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  • 1. FRIENDSHIP & SOCIAL MEDIA Garret McAlpine CMS 298 Social Media Presentation 7/23/13
  • 2. SOCIAL MEDIA TYPES
  • 3. 21ST CENTURY FRIENDS Concept of friendship still the same today, the fundamental principles have not changed. So many ways to share and update loved ones instantly, beyond e-mail. Social media fulfills the need to be “in the know” for many of us.The thought of not being connected means we’re missing something. Social norms are changing with the technology of the day.
  • 4. 21ST CENTURY FRIENDS Friendship is redefined by current standards. Not everyone is “friends” with the people they choose to befriend and interact with online. Social media has it’s conveniences and headaches.A certain level of responsibility comes with the ability to access so much information so quickly about other people.
  • 5. EVOLUTION OF MEDIA
  • 6. EVOLUTION OF MEDIA Time and distance not as much of a problem with today’s technology. Friends and family can communicate with each other worlds apart from the palm of their hand. The ability to connect instantly nullifies physical borders. The more information we consume, the more we feel connected and “in the know”. The fundamental structure of friendship is still the same, but media adds a new layer via various methods of consumption.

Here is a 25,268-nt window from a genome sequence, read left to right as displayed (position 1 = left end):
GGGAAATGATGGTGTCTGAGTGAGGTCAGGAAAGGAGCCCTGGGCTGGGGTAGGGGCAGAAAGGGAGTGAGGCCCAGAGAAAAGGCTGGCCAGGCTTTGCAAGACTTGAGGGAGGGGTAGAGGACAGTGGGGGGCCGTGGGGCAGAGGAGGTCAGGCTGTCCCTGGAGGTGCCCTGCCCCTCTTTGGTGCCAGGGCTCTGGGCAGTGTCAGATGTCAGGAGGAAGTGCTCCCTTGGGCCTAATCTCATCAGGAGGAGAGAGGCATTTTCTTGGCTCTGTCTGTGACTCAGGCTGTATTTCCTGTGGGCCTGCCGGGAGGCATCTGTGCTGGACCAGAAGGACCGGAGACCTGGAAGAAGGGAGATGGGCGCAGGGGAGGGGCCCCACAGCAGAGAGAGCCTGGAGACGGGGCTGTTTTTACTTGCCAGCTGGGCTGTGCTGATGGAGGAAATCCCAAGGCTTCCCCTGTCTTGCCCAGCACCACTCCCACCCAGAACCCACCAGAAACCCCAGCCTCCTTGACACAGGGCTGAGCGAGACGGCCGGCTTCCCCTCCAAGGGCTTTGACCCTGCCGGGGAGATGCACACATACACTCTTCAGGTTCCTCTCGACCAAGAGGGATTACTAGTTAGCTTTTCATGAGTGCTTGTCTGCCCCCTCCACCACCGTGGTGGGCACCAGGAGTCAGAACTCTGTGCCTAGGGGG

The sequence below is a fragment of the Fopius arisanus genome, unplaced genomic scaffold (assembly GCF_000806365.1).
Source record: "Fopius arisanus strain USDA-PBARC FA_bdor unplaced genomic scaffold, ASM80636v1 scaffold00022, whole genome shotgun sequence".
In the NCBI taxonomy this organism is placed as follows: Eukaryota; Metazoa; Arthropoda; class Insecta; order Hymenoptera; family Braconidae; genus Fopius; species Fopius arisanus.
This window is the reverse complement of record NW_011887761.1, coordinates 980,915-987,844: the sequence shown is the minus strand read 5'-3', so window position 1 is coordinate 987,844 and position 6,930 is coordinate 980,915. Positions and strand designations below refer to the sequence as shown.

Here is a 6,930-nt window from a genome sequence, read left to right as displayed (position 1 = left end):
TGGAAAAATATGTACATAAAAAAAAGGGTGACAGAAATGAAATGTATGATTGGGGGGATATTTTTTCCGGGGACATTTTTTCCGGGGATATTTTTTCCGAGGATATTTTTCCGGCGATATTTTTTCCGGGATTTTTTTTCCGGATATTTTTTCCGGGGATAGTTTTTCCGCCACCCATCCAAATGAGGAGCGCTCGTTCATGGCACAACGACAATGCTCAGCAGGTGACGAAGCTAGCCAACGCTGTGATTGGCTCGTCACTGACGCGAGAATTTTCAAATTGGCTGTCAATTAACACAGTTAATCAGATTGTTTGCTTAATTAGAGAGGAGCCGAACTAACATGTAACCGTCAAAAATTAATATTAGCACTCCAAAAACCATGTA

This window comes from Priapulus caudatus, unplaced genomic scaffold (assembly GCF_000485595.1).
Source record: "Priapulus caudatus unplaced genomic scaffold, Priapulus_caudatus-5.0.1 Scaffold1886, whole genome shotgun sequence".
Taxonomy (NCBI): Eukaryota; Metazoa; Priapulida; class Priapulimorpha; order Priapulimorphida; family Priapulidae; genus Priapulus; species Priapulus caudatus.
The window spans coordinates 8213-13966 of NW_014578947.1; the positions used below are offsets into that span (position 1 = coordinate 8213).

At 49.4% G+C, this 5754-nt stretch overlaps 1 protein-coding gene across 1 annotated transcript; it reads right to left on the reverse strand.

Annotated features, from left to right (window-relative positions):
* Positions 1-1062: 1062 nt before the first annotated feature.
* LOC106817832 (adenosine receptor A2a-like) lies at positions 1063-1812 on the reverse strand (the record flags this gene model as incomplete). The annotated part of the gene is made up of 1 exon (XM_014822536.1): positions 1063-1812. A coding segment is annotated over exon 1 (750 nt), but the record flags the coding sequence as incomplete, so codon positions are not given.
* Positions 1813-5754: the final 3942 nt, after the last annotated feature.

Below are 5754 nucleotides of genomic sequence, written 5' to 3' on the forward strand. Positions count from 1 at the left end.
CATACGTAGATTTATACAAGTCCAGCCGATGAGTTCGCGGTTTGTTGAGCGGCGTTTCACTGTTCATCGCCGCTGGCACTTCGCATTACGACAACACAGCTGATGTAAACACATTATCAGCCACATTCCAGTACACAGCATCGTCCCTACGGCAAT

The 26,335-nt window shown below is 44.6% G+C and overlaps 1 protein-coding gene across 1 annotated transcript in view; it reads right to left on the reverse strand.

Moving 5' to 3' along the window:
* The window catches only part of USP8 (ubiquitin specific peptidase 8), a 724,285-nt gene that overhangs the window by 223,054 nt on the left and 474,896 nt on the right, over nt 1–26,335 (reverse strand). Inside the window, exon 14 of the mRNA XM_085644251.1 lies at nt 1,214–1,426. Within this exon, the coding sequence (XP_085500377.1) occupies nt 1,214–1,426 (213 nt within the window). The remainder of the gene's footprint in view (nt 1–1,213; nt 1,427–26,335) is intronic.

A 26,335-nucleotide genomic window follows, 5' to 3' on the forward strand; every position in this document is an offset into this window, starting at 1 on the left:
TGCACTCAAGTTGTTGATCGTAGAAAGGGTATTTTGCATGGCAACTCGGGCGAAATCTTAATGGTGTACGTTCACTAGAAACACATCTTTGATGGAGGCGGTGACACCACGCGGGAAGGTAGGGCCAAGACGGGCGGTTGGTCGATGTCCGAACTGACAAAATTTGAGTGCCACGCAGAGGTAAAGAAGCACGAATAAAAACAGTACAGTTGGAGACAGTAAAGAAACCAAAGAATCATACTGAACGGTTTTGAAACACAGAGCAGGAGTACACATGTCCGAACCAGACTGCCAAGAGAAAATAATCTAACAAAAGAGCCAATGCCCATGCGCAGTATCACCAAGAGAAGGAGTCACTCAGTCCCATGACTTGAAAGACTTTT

• 7. IDENTITY NEGOTIATION Technology has caused the way teens develop and navigate the concept of friendship. While the core practice itself hasn’t changed, friendship today is beyond physical boundaries. How we connect with each other, share and dissect information today is faster than ever before.
  • 8. THE MIRROR OF MEDIA
  • 9. THE MIRROR OF MEDIA “...Social media mirror, magnify and extend every day social worlds...” What takes place online is reproduced and discussed offline. Teens and young adults today use media to move seamlessly across formats of connection and communication.